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, or self-rule
is the ability of a person or group to exercise all necessary functions of regulation
without intervention from an external authority
It may refer to personal conduct or to any form of institution
, such as family units
, social groups
, affinity groups
, legal bodies
, industry bodies
, and political entities
of various degree.
Self-governance is closely related to various philosophical and socio-political
concepts such as autonomy
, and sovereignty
This section needs expansion
. You can help by adding to it
. (November 2020)
In ancient Greek philosophy
posits the concept of self-mastery
as the ability to be one's own master; he states that individuals or groups cannot achieve freedom unless they govern their own pleasures and desires, and instead will be in a state of enslavement.
Accordingly, this principle is not only a fundamental moral freedom but also as a necessary condition of political freedom
and by extension the freedom and autonomy of any political structure
furthers this principle in that genuine freedom requires cognitive self-discipline and self-government, and that man's capacity for this is the source of all freedom. In this sense, freedom is not a possession but an action.
Locke proposes that rationality
is the key to true agency
and autonomy, and that political governance is enabled by the governing of one's own judgement
His political philosophy was a prominent influence on Immanuel Kant
, and was later taken up in part by the Founding Fathers of the United States
Means of self-governance
The means of self-governance usually comprises some or all of the following:
- ^ Greenland in Figures 2012 (PDF). Greenland in Figures. stat.gl. ISBN 978-87-986787-6-2. ISSN 1602-5709. Archived (PDF) from the original on 13 November 2012. Retrieved 10 February 2013.
- ^ Rasmussen 2011, p. x–xi.
- ^ Sørensen & Triantafillou 2009, pp. 1–3.
- ^ a b Esmark & Triantafillou 2009, pp. 29–30.
- ^ Sørensen & Triantafillou 2009, p. 2.
- ^ Sørensen & Torfing 2009, p. 43.
- ^ Ghai & Woodman 2013, pp. 3–6.
- ^ Berlin 1997, pp. 228–229.
- ^ Casson 2011, pp. 159–160.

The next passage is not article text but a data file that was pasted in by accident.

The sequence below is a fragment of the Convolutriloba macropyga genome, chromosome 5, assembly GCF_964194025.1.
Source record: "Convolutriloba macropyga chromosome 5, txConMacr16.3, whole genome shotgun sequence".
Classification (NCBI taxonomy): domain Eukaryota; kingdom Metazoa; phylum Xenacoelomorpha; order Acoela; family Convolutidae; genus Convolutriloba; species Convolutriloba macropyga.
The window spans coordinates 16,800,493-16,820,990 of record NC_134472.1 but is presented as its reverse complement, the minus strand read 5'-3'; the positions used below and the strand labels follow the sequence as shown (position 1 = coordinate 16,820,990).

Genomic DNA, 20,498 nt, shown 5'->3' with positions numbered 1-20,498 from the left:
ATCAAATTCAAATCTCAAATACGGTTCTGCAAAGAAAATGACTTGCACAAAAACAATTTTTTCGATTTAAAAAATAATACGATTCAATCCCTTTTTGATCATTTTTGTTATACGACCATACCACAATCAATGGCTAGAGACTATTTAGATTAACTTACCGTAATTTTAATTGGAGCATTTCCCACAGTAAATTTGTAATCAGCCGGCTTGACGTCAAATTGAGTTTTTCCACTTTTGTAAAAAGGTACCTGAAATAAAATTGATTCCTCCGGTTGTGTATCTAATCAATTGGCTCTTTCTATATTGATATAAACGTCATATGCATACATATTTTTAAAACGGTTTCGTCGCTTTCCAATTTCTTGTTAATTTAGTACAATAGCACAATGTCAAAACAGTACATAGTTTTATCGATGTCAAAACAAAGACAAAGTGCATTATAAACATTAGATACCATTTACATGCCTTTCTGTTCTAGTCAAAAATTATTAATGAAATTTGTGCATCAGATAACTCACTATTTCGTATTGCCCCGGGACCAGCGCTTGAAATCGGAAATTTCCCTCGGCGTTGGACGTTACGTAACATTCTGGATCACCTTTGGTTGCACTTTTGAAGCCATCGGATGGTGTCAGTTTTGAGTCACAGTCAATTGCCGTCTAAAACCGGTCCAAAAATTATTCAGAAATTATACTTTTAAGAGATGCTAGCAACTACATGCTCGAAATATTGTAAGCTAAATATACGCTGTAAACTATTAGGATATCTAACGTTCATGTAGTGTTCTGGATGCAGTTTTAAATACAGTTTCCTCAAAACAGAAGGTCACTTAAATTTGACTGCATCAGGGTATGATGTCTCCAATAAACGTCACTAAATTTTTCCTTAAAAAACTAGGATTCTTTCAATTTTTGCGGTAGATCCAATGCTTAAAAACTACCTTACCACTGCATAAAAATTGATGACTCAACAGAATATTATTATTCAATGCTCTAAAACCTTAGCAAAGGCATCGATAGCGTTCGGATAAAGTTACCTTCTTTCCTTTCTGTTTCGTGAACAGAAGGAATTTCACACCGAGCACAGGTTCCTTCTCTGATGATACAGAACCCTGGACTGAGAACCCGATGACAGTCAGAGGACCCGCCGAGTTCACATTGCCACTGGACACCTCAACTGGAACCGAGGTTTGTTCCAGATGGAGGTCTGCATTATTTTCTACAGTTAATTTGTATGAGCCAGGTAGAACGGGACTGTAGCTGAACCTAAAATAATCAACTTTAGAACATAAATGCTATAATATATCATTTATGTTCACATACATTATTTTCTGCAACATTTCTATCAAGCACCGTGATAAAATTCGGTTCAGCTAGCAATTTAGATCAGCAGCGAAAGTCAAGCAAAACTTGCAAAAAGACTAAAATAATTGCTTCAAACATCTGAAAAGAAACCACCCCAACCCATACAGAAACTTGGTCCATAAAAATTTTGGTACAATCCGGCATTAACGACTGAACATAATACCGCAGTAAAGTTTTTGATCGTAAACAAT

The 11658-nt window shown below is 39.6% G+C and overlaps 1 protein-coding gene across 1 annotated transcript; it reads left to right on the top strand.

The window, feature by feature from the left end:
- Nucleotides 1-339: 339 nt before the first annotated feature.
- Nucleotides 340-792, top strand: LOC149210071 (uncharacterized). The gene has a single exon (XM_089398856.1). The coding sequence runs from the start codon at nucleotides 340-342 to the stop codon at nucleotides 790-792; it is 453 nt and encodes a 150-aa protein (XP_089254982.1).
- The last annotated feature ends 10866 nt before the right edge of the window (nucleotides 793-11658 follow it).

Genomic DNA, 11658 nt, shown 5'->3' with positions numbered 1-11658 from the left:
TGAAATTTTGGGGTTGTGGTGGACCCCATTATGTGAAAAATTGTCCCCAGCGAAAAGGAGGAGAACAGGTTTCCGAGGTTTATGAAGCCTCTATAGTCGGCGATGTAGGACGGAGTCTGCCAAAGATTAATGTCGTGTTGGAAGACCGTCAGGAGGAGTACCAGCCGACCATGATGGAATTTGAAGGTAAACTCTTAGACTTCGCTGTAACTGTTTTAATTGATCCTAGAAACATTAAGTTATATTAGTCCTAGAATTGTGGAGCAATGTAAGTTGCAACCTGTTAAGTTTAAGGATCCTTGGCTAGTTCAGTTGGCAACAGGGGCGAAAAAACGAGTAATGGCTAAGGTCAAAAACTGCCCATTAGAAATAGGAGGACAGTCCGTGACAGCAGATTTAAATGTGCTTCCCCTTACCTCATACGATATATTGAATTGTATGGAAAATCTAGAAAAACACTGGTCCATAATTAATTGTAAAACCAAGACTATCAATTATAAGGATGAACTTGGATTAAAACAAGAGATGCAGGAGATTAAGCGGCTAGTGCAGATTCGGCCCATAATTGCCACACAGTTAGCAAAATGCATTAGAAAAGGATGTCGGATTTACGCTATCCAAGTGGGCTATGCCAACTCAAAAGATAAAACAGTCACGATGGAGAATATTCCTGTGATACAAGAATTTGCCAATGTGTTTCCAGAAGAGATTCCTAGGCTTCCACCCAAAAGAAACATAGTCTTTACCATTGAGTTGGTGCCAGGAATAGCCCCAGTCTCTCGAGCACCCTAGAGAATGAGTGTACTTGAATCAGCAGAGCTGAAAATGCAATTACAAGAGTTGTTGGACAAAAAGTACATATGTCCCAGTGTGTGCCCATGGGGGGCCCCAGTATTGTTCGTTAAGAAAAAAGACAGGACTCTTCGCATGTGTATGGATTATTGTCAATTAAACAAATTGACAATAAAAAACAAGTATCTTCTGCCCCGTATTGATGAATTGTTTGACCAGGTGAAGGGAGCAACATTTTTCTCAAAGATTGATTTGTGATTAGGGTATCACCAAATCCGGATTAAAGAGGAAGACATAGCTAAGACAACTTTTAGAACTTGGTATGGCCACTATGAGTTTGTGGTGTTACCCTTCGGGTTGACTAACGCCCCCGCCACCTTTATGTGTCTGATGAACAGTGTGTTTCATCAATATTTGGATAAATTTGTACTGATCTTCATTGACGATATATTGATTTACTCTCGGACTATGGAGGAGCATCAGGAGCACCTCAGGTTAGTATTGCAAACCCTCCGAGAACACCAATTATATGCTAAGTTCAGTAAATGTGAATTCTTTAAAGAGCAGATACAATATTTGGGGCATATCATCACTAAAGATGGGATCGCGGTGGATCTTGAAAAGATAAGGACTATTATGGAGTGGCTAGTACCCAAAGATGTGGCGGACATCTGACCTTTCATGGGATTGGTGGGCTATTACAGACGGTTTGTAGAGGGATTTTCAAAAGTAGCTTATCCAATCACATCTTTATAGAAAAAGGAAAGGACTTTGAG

- ^ Casson 2011, pp. 160–161, 167.
- Bird, Colin (2000). "The Possibility of Self-Government". The American Political Science Review. American Political Science Association. 94 (3): 563–577.
- Sørensen, Eva; Triantafillou, Peter (2009). "The Politics of Self-Governance: An Introduction". The Politics of Self-Governance. ISBN 978-0-7546-7164-0.
- Esmark, Anders; Triantafillou, Peter (2009). "A Macro Level Perspective on Governance of the Self and Others". The Politics of Self-Governance. ISBN 978-0-7546-7164-0.
- Sørensen, Eva; Torfing, Jacob (2009). "The Politics of Self-Governance in Meso Level Theories". The Politics of Self-Governance. ISBN 978-0-7546-7164-0.
- Weller, Marc; Wolff, Stefan (2005). Autonomy, Self-governance and Conflict Resolution: Innovative approaches to institutional design in divided societies. ISBN 0-415-33986-3.
- Ghai, Yash; Woodman, Sophia (2013). Practicing Self-Government: A Comparative Study of Autonomous Regions. ISBN 978-1-107-01858-7.
- Young, Carl (2018). "Plato's Concept of Liberty in the Laws". History of Political Thought. Imprint Academic. 39 (3). ISSN 0143-781X.
- Laks, André (2007). "Freedom Liberty and Liberality in Plato's Laws". Social Philosophy and Policy. 24 (2): 130–152.
- Berlin, Isaiah (1997). Hardy, Henry; Hausheer, Rodger (eds.). The Proper Study of Mankind. Chatto & Windus. ISBN 978-0374527174.
- Casson, Douglas John (2011). "Freedom, Happiness, and the Reasonable Self". Liberating Judgment: Fanatics, Skeptics, and John Locke's Politics of Probability. ISBN 978-0691144740.
- Rasmussen, Claire Elaine (2011). The Autonomous Animal: Self-governance and the Modern Subject. University of Minnesota Press. ISBN 978-0816669561.
Last edited on 2 April 2021, at 18:54
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